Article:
2012 Brewing Goals

I have a bit more lofty brewing goals for 2012 than I did for 2011.
2011 was simple, just brew. No excuses, stop worrying about doing it perfectly, stop fretting about having the right setup. Just get a few batches under my belt, cut my teeth, and make a bad first draft. After spending the year researching and trying to hone my technique I plan on finding my home brewing sweet spot. A style to perfect, and make my own. Something I’m going to want to have in quantity, and something to call the house style or flagship of the bottle Farm. To meet the criteria, it’s gotta be sessionable, flexible, good all year round. The two styles that come to mind are saison or pale ale. So goal 1, is to pick a style and try to brew it right.
The next goal dove tails with this, it’s to enter my beer into a home brew competition. After I’ve honed the beer a bit, perhaps worked out the kinks, I’d like to have something worth entering to a competition. This will be a great way to get unbiased feedback, insight into the flaws in my beer and hopefully some suggestions on improvements.
The third goal is to step up to partial mash brewing. I started with a simple extract recipe, followed it up with extract and steeping speciality grains. The next logical step is to partial mash. I don’t have the gear or the time to go all grain. Despite what Gordon Strong thinks, you can brew some pretty good extract beer, if you put your mind to it. There are so many more variables I’ve yet to control, that worrying about adding complicated mashing / sparging processes to my brew day at this point will only cause more problems than allow me to make better beer.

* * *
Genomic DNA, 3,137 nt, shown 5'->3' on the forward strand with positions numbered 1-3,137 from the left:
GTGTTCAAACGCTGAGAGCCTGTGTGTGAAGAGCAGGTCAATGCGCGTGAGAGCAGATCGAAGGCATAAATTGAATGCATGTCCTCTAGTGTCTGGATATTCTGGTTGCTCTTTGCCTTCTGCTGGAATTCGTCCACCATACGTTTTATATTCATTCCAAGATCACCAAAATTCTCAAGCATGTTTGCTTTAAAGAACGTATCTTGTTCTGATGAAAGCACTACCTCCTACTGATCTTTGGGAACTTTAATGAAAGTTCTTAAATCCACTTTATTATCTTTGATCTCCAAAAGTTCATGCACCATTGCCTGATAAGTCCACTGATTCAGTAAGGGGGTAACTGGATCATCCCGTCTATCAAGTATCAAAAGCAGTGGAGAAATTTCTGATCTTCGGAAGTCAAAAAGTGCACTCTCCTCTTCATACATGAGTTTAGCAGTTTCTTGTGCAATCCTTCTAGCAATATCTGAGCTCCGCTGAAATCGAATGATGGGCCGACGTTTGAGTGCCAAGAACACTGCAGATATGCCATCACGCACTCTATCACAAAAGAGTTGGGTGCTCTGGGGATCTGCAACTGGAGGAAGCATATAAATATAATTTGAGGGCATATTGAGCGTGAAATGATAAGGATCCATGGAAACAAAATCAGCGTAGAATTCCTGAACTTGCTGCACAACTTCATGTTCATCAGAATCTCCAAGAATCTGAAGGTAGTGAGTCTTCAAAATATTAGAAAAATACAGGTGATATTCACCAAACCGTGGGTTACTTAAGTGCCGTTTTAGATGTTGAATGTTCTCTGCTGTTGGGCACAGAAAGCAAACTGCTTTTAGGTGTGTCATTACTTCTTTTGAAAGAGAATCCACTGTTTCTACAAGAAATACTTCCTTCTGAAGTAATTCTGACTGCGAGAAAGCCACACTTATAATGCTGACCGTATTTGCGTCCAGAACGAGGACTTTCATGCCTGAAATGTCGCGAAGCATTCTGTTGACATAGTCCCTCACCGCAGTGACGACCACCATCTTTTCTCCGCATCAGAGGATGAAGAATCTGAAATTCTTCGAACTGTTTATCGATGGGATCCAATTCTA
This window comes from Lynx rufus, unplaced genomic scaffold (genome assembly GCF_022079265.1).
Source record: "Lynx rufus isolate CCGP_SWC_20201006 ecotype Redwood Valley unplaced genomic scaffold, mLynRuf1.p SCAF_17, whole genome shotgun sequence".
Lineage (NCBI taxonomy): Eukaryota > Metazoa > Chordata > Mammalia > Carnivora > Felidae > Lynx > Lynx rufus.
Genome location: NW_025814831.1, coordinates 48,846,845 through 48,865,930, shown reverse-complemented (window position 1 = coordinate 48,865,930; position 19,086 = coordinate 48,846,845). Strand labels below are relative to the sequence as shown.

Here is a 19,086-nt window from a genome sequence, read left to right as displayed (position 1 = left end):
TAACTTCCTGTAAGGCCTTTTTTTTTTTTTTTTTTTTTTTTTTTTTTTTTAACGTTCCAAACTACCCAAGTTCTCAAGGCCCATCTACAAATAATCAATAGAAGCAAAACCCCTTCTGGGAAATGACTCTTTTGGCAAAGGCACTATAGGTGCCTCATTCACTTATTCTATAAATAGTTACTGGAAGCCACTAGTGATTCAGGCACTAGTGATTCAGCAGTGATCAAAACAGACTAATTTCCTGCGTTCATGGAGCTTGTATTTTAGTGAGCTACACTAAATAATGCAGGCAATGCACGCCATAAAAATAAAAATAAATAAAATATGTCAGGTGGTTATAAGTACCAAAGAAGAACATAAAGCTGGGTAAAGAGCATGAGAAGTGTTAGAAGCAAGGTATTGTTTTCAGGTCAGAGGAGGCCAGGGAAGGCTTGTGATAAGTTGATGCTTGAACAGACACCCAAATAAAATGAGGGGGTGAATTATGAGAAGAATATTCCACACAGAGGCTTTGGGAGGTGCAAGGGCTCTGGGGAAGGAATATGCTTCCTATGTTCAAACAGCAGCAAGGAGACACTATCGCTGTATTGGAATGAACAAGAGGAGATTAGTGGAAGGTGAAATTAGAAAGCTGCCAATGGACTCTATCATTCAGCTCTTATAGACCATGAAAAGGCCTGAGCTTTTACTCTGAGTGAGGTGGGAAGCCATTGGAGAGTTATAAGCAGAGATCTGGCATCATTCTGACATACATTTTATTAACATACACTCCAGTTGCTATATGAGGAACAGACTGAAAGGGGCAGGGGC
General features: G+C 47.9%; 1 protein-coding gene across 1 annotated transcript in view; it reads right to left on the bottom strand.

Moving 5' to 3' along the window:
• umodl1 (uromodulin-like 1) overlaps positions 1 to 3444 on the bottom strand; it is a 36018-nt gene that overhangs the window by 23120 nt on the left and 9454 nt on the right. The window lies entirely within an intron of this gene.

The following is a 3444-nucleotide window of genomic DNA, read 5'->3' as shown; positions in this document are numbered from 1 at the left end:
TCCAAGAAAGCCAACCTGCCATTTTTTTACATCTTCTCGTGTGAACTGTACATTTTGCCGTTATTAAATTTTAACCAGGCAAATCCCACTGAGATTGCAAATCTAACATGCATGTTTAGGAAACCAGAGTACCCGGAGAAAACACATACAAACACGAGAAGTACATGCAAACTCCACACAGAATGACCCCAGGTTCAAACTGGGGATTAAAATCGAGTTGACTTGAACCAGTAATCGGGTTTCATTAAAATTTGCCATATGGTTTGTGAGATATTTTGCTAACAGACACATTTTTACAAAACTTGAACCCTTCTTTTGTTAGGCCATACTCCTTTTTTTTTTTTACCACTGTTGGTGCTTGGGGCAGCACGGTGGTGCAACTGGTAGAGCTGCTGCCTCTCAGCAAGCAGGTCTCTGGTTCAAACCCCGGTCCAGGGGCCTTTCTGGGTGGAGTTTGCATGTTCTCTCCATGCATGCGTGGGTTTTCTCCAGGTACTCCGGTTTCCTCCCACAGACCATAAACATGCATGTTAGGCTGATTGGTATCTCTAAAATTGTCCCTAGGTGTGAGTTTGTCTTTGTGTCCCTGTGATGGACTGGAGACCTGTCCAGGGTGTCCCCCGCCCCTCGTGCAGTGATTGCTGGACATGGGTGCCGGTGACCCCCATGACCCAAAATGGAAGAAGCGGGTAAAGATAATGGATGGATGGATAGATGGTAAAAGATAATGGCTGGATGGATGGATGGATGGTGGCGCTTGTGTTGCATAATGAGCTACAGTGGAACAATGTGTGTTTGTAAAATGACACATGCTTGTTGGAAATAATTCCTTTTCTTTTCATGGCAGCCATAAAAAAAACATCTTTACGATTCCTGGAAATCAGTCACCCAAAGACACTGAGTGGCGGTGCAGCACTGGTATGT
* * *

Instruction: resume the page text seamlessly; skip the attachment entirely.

My last goal is a serious stretch. I’d like to spend a day helping a brewer at a professional brewery. To see their process, and see how things work on a bigger scale. I don’t have connections to any brewers yet, so I’m hoping to leverage
social media to make some friends and see what can happen. I’ve been told most small craft brewers can always use some extra help (manual labor), so maybe someone will take me up on the offer.

Fresh Pour

Just thought I’d share a photo of a fresh poured draft. Not too much head, not too clear. Good color, but dark for the recipe. Still tasting a little green. Hopefully the hops will fall out a bit, and the apricot will smooth out.

Brewing a Clone Kit

After a slightly disappointing experience modifying someone else’s recipe, I thought I’d try something a bit more structured to work on the process. I picked something I thought T would like, and would be good for the summer.
Back in May, after things began to settle down from having our second child, I was trying to decide what beer I wanted to brew next. I wanted something that was lower risk than a recipe from the local home brew store. I wanted something T would enjoy, I wanted something enjoyable for the summer. So I decided on ordering a kit from Austin Homebrew supply, I chose a beer that is pretty much non offensive to the average  beer drinker, a
Magic Hat #9 clone. Something happened, I realized things hadn’t really settled down, and I pretty much missed prime summer brewing season. It wasn’t until two weeks ago, that I managed to get some water boiling, and brew this.